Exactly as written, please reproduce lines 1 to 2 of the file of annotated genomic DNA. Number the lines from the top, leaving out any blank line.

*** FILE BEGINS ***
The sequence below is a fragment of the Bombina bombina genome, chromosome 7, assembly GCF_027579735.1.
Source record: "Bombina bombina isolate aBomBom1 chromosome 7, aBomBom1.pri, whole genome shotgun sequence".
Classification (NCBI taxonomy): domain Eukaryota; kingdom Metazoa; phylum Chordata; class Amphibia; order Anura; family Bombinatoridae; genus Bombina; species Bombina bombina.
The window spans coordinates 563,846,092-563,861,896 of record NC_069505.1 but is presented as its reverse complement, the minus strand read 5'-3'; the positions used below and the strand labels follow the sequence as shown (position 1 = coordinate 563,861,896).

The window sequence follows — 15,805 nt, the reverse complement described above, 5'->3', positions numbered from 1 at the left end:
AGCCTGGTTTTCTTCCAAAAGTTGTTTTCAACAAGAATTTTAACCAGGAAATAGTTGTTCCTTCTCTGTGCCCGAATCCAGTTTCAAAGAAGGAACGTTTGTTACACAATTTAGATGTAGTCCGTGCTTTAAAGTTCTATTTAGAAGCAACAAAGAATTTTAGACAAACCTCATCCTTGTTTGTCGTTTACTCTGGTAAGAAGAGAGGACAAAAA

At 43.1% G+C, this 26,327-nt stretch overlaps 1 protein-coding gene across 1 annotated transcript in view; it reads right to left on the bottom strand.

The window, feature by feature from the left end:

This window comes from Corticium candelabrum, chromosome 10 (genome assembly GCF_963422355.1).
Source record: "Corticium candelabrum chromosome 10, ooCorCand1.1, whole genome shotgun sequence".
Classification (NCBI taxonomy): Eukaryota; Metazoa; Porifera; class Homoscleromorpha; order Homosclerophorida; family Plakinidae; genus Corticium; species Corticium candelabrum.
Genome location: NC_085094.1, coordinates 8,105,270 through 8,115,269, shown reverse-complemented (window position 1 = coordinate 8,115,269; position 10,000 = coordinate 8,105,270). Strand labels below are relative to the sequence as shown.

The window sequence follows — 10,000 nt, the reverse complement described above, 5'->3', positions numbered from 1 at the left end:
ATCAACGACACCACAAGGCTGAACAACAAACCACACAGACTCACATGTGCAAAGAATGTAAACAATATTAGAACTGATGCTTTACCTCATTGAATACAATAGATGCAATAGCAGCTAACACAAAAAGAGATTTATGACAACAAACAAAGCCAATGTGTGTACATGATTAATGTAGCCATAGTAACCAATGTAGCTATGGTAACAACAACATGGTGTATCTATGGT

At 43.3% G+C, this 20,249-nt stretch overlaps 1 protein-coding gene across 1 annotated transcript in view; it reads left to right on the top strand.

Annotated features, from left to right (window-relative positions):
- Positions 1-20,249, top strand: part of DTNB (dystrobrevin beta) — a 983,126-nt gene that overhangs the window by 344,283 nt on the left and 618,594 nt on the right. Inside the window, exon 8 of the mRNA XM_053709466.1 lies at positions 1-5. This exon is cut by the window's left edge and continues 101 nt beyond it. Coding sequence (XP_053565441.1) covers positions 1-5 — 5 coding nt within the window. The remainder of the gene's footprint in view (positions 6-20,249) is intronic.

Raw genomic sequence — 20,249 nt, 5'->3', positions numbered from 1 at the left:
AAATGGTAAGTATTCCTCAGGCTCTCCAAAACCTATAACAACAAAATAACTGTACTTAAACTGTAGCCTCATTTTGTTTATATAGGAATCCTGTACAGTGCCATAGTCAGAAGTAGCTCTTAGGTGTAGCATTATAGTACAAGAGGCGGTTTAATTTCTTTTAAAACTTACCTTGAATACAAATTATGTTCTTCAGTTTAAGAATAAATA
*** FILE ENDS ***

The sequence below is a fragment of the Bombina bombina genome, chromosome 7, assembly GCF_027579735.1.
Source record: "Bombina bombina isolate aBomBom1 chromosome 7, aBomBom1.pri, whole genome shotgun sequence".